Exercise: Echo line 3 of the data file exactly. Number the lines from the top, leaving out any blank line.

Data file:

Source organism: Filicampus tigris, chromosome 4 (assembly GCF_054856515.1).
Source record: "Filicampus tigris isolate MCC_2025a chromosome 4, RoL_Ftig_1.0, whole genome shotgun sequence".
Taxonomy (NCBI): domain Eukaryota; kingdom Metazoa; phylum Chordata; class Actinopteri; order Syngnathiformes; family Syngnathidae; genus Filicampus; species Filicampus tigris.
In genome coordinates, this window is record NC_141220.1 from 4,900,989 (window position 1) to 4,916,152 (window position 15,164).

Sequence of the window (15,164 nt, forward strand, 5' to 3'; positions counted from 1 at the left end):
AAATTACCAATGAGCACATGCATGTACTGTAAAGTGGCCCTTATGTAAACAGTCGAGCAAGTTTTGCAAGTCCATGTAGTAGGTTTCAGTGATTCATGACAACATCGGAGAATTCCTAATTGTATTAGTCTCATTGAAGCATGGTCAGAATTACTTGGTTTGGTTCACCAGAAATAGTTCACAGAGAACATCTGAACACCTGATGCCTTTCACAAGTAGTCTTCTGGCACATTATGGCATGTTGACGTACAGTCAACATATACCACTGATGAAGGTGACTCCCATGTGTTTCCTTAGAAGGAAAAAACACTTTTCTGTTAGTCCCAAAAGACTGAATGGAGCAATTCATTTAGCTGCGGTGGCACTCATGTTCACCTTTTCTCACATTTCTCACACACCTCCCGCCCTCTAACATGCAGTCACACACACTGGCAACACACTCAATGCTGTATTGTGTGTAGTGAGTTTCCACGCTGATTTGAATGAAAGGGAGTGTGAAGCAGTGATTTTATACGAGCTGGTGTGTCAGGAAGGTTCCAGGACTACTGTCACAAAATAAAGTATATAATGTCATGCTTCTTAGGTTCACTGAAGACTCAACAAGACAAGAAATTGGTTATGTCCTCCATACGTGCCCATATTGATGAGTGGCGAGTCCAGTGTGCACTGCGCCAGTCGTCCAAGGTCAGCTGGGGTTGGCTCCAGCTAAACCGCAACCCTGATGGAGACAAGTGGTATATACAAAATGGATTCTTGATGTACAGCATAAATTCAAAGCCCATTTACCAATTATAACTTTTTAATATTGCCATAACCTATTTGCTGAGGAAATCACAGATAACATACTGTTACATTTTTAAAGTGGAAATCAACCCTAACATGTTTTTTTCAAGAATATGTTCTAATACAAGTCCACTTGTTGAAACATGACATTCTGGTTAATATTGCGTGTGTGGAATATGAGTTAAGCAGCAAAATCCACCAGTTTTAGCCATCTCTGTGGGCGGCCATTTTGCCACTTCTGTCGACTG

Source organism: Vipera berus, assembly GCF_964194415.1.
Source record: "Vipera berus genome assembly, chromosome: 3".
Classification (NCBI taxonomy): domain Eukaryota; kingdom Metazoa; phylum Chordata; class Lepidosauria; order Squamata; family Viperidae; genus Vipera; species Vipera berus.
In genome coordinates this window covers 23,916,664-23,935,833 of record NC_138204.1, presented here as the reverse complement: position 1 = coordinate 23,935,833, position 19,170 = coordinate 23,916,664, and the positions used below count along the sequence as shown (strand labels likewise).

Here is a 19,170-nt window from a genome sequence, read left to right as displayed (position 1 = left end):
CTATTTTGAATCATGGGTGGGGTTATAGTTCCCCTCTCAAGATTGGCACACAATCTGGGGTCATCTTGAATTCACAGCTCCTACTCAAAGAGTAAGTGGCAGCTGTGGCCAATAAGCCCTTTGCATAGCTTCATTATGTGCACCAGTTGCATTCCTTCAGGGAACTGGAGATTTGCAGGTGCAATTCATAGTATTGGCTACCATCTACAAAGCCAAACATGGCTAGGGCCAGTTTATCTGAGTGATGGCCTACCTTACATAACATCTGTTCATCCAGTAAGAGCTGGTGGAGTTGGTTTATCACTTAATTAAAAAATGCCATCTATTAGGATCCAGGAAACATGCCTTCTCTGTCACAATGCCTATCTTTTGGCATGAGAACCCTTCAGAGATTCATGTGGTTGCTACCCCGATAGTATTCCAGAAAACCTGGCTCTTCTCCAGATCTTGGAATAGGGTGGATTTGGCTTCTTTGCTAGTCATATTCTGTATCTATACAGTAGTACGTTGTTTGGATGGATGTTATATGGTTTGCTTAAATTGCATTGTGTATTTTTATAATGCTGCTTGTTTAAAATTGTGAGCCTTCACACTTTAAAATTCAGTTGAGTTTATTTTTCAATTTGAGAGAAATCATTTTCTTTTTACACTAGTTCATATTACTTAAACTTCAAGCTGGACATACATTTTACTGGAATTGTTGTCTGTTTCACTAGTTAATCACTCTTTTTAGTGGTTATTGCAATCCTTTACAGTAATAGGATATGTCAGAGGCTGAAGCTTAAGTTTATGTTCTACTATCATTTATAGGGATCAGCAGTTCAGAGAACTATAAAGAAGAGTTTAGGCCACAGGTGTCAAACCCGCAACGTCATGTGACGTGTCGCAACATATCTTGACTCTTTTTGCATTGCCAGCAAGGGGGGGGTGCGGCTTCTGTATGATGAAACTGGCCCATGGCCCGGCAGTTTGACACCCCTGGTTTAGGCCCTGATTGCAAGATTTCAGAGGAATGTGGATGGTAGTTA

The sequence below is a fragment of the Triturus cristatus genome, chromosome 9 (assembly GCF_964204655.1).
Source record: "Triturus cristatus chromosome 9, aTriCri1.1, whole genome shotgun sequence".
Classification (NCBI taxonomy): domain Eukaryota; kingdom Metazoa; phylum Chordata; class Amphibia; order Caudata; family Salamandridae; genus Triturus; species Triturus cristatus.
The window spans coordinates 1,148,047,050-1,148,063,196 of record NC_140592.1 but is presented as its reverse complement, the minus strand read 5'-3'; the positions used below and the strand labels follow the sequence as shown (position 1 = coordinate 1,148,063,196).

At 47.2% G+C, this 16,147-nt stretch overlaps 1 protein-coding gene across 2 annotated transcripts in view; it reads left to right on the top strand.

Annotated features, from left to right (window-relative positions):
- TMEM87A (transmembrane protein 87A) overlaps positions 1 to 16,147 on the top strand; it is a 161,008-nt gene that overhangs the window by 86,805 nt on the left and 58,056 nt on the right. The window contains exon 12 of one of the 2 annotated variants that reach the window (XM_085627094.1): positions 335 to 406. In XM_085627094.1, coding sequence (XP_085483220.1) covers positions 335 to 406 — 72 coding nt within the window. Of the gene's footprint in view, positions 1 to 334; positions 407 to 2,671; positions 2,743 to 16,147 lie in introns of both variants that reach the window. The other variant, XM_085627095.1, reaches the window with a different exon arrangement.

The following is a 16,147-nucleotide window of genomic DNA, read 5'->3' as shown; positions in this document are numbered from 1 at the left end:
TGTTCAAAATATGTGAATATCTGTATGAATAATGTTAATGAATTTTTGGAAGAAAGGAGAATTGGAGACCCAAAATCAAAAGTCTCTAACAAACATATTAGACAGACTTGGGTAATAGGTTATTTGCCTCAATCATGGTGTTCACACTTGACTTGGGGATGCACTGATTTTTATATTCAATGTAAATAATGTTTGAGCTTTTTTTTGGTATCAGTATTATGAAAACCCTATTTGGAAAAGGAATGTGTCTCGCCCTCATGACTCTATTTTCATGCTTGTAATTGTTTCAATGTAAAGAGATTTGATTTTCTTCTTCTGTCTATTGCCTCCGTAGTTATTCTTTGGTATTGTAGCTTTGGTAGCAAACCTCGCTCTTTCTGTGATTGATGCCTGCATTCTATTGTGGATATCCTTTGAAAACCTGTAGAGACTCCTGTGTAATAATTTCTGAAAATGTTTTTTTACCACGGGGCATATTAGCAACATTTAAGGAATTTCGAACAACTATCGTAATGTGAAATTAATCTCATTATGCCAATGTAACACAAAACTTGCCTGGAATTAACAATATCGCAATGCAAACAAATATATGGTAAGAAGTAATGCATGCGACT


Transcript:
Taxonomy (NCBI): domain Eukaryota; kingdom Metazoa; phylum Chordata; class Actinopteri; order Syngnathiformes; family Syngnathidae; genus Filicampus; species Filicampus tigris.